As doctors, we deal with a lot of uncertainty. Often, it is difficult to diagnose what is making a patient sick because symptoms from both infectious and non-infectious diseases can be indistinguishable from each other.
The tried-and-true method for clinicians has been to formulate a list of the most likely possibilities – and narrow that list down by ordering a series of tests. However, despite extensive, state-of-the-art testing in hospitals today, we still can’t diagnose approximately 50 percent of cases of respiratory infection (pneumonia), bloodstream infection (sepsis), and neurological infection.
I am an infectious diseases physician and microbiologist at University of California, San Francisco. But in college I specialized in computer science and bioengineering. Because so many of my current patients never end up with a definitive diagnosis, I became interested in applying my skills to leverage emerging sequencing technology and develop a computational pipeline for analysis of DNA sequencing data, with the ultimate goal of providing more accurate diagnoses.
What is next-generation sequencing?
My colleagues and I have developed a novel clinical diagnostic test that allows millions of DNA sequences to be decoded from a single clinical sample; for example, a tube of cerebrospinal fluid collected from a hospitalized patient via a lumbar puncture, also known as a “spinal tap.” The aim of this test, called “metagenomic next-generation sequencing” (mNGS), is to diagnose mysterious infections in acutely ill patients.
So far, the bulk of our experience is using this test to diagnose the most severely ill patients with life-threatening infections. However, I envision that as sequencing costs fall, this test could be performed routinely for all patients with suspected infectious syndromes.
This test is called “metagenomic” because DNA from all potential pathogens — bacteria, viruses, fungi and parasites — as well as the patient are simultaneously sequenced. We diagnose likely causes of infection by searching for tell-tale traces of DNA from the causative pathogen.
Currently, the overall turnaround time for the test is 48-72 hours. New sequencing devices may soon make it possible to run this test in less than six hours.
Precision diagnosis of acute infectious diseases
For our study, published in the New England Journal of Medicine, we enrolled 204 children and adults from eight different hospitals across the U.S. All of these patients had a mysterious, undiagnosed neurological illness — meningitis, encephalitis and/or myelitis — of unknown origin.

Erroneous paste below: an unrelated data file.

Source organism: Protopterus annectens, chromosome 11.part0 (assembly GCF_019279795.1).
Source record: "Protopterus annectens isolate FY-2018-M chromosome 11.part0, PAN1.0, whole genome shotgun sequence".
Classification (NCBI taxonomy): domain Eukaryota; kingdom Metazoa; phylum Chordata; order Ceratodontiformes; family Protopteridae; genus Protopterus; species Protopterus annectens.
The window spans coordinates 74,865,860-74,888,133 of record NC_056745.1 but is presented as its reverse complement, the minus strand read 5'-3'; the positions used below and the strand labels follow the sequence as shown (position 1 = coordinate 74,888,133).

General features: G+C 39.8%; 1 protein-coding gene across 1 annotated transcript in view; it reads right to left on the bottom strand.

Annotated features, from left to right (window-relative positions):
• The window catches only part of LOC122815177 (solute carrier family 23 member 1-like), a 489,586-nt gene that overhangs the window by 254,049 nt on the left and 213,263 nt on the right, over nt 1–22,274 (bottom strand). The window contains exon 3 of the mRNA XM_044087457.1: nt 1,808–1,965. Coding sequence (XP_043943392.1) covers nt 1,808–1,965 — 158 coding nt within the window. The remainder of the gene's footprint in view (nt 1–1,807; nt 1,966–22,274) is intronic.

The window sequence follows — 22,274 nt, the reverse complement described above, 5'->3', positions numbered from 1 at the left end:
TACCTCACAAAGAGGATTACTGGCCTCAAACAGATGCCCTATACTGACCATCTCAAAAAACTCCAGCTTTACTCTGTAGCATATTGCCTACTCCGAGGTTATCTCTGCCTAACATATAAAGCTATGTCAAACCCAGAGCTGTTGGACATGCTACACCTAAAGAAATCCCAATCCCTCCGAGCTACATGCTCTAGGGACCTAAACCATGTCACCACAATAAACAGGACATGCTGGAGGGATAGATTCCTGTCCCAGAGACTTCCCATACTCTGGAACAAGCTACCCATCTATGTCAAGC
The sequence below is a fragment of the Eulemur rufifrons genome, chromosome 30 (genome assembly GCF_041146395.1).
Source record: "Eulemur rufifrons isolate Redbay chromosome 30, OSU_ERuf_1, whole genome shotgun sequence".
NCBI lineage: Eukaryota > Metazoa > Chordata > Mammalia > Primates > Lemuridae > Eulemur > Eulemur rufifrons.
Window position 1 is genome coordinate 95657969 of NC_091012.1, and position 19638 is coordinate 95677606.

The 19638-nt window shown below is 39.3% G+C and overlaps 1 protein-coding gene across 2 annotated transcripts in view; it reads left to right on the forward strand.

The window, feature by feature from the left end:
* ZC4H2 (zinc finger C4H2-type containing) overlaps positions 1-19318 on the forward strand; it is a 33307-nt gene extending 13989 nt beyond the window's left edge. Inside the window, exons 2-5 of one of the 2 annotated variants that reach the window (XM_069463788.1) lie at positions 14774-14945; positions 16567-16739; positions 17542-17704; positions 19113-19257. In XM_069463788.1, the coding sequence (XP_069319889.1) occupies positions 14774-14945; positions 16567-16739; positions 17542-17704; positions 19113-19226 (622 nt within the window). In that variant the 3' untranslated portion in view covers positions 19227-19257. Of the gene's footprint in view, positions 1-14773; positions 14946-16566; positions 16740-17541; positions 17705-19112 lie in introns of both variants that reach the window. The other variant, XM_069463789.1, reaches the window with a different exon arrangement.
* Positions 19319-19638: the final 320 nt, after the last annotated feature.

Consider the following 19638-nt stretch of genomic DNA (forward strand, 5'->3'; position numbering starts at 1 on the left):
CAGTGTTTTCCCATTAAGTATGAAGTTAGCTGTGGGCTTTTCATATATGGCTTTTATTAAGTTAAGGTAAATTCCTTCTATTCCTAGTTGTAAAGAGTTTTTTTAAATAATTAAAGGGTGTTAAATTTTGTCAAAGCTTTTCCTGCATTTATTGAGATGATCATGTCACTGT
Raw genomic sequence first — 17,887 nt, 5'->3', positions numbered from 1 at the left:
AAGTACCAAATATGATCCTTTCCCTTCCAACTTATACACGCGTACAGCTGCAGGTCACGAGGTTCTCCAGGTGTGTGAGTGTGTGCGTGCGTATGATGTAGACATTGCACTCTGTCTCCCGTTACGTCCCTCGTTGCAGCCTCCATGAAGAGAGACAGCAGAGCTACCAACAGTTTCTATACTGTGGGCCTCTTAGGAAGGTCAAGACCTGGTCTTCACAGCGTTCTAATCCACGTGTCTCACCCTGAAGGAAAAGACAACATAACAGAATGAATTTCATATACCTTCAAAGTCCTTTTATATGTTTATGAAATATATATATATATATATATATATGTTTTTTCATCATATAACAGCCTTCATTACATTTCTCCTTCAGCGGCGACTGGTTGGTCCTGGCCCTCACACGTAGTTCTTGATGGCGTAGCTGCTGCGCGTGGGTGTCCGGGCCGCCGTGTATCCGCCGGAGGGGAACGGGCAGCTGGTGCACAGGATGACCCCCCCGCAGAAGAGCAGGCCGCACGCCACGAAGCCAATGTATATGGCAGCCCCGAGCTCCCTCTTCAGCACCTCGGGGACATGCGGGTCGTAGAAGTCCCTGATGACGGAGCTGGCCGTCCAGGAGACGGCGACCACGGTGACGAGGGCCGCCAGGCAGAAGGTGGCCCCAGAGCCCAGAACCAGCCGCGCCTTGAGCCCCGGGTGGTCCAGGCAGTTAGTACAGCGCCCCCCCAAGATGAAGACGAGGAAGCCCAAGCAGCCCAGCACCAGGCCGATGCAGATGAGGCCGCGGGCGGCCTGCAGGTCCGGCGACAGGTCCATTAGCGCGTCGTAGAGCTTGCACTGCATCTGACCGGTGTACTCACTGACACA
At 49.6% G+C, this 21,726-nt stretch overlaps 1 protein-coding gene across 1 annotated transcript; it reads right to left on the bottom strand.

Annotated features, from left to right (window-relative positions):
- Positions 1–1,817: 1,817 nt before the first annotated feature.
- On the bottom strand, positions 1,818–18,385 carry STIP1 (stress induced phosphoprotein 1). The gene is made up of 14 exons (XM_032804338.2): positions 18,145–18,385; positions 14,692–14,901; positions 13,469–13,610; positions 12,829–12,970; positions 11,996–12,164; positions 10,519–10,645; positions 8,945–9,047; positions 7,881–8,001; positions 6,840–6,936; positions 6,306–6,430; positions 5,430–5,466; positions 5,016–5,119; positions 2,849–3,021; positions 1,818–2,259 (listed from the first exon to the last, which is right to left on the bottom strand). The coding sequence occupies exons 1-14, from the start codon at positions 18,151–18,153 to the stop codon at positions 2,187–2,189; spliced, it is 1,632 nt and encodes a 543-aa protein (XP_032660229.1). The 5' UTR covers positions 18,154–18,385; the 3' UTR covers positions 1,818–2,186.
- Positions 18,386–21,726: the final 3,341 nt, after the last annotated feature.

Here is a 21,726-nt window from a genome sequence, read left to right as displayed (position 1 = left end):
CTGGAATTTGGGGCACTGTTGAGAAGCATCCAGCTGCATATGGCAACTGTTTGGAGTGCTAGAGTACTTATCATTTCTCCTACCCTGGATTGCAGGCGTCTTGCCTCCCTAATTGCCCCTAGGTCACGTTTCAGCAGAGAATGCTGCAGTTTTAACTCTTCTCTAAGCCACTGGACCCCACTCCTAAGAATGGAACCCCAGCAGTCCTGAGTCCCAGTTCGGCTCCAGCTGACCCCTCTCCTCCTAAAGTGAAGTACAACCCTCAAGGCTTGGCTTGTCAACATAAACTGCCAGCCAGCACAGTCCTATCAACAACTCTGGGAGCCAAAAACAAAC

To identify the cause we used clinical mNGS testing to identify the pathogens causing the patient’s acute illness.
We ran the mNGS test on cerebrospinal fluid samples from these patients. After analyzing the data we found that in a surprisingly large proportion of infections — 13 of 58, or 22.4 percent — mNGS testing was necessary to make a timely and accurate diagnosis.
In eight of these infections identified by mNGS only, the diagnosis directly guided doctors to a targeted and appropriate antibiotic treatment. In one neurological infection caused by hepatitis E virus, the mNGS diagnosis likely spared the patient from a liver transplant. That’s because her hepatitis E infection was treatable with an antiviral drug: ribavirin. Without knowing that the patient’s infection was caused by the hepatitis E virus, this effective drug would not have been considered.
Overall, our study demonstrates the clinical usefulness of metagenomic testing in diagnosing neurological infections. The approach can be used for other types of clinical samples and infections, such as analysis of respiratory samples to diagnose infectious pneumonia.
It is my hope and expectation that this powerful new diagnostic tool will transform the way that we as physicians manage infections in our critically ill patients. This would ultimately lower health care costs and saving lives by virtue of earlier and more accurate diagnoses.
* Charles Chiu’s research is supported the California Initiative to Advance Precision Medicine, NIH grant R01HL105704, a UC Center for Accelerated Innovation grant funded by NIH grant U54HL119893 and NIH/NCATS UCSF-CTSI grant UL1TR000004, the Charles and Helen Schwab Foundation, the George and Judy Marcus Innovation Fund, and the Sandler and William K. Bowes, Jr. Foundations.